Westbrook-Lowery Hopes to Help


Westbrook-Lowery is a rising junior at Fordham College at Lincoln Center, pursuing a bachelor’s degree in political science. (Andrew Beecher/The Observer)


Justin Westbrook-Lowery is a familiar face around Fordham College at Lincoln Center (FCLC). A rising junior, he is known for his vast political knowledge and never-ending community work. Walking down from FCLC with Westbrook-Lowery to Sacco’s Pizza on 9th Ave., we discuss the special election taking place in New York City and his excitement as this is the first special election that he gets to vote in. Arriving at the restaurant, we grab a slice, sit down and discuss the already impressive political career of Westbrook-Lowery and what drove him down the path of public service and politics at such a young age.

For Westbrook-Lowery, public service has always been a part of his life, and his interest was piqued at a young age. “My mother is a second-generation trade unionist,” he said. “[She] works hard to make sure that people get their wages and benefits that they need to survive.” His father is a retired social worker who worked for the Department of Mental Health and Hygiene. Westbrook-Lowery’s parents set the example for him, inspiring him to get involved in his community in the Bronx.

When he joined Bronx Community Board 9 at 17, he was the youngest member in the board’s history. He now serves as the Secretary of Bronx Community Board 9 in addition to serving as the vice chair of the Social Services and Housing Committee. Along with being a member of the Veterans Committee, he is a member of the Bylaws Committee, a chairperson of DYCD Bronx Neighborhood Advisory Board 9 and a member of the NYPD 43rd Precinct Community Council.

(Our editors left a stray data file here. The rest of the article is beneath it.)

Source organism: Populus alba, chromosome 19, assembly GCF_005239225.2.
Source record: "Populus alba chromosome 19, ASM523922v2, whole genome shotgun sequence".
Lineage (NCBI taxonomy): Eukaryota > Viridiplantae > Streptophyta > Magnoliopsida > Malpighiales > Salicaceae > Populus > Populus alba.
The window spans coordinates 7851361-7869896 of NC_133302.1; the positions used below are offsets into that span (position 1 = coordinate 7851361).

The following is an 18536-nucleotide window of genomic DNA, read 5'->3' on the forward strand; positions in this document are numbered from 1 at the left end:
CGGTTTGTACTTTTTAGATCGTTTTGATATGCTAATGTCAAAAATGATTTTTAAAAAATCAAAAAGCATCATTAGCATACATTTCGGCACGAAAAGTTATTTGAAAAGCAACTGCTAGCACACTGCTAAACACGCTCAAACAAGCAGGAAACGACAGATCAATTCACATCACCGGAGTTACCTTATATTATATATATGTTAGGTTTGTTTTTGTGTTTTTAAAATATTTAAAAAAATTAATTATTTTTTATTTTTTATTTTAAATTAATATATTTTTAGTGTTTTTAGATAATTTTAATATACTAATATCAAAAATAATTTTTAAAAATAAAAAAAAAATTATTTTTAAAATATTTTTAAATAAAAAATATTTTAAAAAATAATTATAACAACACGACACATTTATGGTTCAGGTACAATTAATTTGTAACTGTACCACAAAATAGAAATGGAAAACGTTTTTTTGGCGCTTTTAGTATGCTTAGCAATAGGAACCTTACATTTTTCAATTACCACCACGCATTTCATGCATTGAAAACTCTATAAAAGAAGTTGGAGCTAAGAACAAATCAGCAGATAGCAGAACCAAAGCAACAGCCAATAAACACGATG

Westbrook-Lowery was also inspired by his mother at a young age to take an interest in politics. “My mother always used to take [me] to vote,” he said. “When I was old enough, she would let me pull the lever.” In 2004, his interest was sparked again by the presidential election: he recalls a mock vote that was held in his class — which gave him a taste for politics.

However, politics would not become a true passion until late 2007 when he first saw then-Senator Barack Obama on television during the Democratic primary debates. For Westbrook-Lowery, this was a turning point, as he saw that Obama was “a black man, a senator; he looked like me.” Seeing this representation sparked Westbrook-Lowery’s dream to pursue politics. 

As a young, gay black man, Westbrook-Lowery strives to advocate for and serve both the black and LGBTQ communities; he is the Vice President of the Stonewall Democratic Club of New York City and a member of the Parkchester NAACP.

It is evident that politics and community service are driving forces in Westbrook-Lowery’s life when you take a look at his extracurriculars. In addition to being extremely involved in the Bronx community, LGBTQ communities and the NAACP, he is the male vice chair of the Young Democrats of America (YDA) Labor Caucus, secretary of the New York State Young Democrats and first vice president of the Bronx Young Democrats — to name a few.

Pursuing a bachelor’s degree in political science, Westbrook-Lowery has high hopes for the future to land a career in public service. His biggest dream is to become a United States senator from New York. “I love the Senate; it’s so fun, it is not quick, fast and in a hurry,” he said. “It is deliberate and thoughtful and that’s something that I have always tried to be. I think that the Senate would be a very good place for me.” While he does not know what the future holds for him, his dream and goal — first and foremost — is to help people.